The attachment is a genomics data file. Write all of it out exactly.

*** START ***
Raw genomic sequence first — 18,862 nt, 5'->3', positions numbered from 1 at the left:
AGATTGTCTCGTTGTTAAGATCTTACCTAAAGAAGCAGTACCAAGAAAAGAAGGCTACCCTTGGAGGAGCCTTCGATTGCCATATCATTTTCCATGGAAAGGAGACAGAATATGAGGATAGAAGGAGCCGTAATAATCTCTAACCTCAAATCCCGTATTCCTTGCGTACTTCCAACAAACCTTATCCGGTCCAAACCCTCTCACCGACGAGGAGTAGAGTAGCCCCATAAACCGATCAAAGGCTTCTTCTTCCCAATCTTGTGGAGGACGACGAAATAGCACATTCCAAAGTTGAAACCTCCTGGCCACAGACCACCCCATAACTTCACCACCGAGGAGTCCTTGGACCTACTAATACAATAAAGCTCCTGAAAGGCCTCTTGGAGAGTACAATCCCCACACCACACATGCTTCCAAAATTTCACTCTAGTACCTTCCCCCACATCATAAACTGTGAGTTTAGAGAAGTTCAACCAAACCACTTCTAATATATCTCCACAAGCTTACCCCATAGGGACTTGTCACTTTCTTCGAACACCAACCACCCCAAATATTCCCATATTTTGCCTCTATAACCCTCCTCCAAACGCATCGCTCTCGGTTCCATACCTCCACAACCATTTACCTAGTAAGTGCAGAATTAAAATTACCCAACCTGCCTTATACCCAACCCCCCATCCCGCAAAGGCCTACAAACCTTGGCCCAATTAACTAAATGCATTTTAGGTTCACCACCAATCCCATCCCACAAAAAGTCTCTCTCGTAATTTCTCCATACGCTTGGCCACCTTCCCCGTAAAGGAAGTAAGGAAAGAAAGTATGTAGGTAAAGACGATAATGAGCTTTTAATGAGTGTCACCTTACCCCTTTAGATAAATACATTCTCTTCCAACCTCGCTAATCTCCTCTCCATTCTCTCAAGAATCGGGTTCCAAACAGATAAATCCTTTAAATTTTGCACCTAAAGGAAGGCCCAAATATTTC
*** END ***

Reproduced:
Raw genomic sequence first — 18,862 nt, 5'->3', positions numbered from 1 at the left:
AGATTGTCTCGTTGTTAAGATCTTACCTAAAGAAGCAGTACCAAGAAAAGAAGGCTACCCTTGGAGGAGCCTTCGATTGCCATATCATTTTCCATGGAAAGGAGACAGAATATGAGGATAGAAGGAGCCGTAATAATCTCTAACCTCAAATCCCGTATTCCTTGCGTACTTCCAACAAACCTTATCCGGTCCAAACCCTCTCACCGACGAGGAGTAGAGTAGCCCCATAAACCGATCAAAGGCTTCTTCTTCCCAATCTTGTGGAGGACGACGAAATAGCACATTCCAAAGTTGAAACCTCCTGGCCACAGACCACCCCATAACTTCACCACCGAGGAGTCCTTGGACCTACTAATACAATAAAGCTCCTGAAAGGCCTCTTGGAGAGTACAATCCCCACACCACACATGCTTCCAAAATTTCACTCTAGTACCTTCCCCCACATCATAAACTGTGAGTTTAGAGAAGTTCAACCAAACCACTTCTAATATATCTCCACAAGCTTACCCCATAGGGACTTGTCACTTTCTTCGAACACCAACCACCCCAAATATTCCCATATTTTGCCTCTATAACCCTCCTCCAAACGCATCGCTCTCGGTTCCATACCTCCACAACCATTTACCTAGTAAGTGCAGAATTAAAATTACCCAACCTGCCTTATACCCAACCCCCCATCCCGCAAAGGCCTACAAACCTTGGCCCAATTAACTAAATGCATTTTAGGTTCACCACCAATCCCATCCCACAAAAAGTCTCTCTCGTAATTTCTCCATACGCTTGGCCACCTTCCCCGTAAAGGAAGTAAGGAAAGAAAGTATGTAGGTAAAGACGATAATGAGCTTTTAATGAGTGTCACCTTACCCCTTTAGATAAATACATTCTCTTCCAACCTCGCTAATCTCCTCTCCATTCTCTCAAGAATCGGGTTCCAAACAGATAAATCCTTTAAATTTTGCACCTAAAGGAAGGCCCAAATATTTC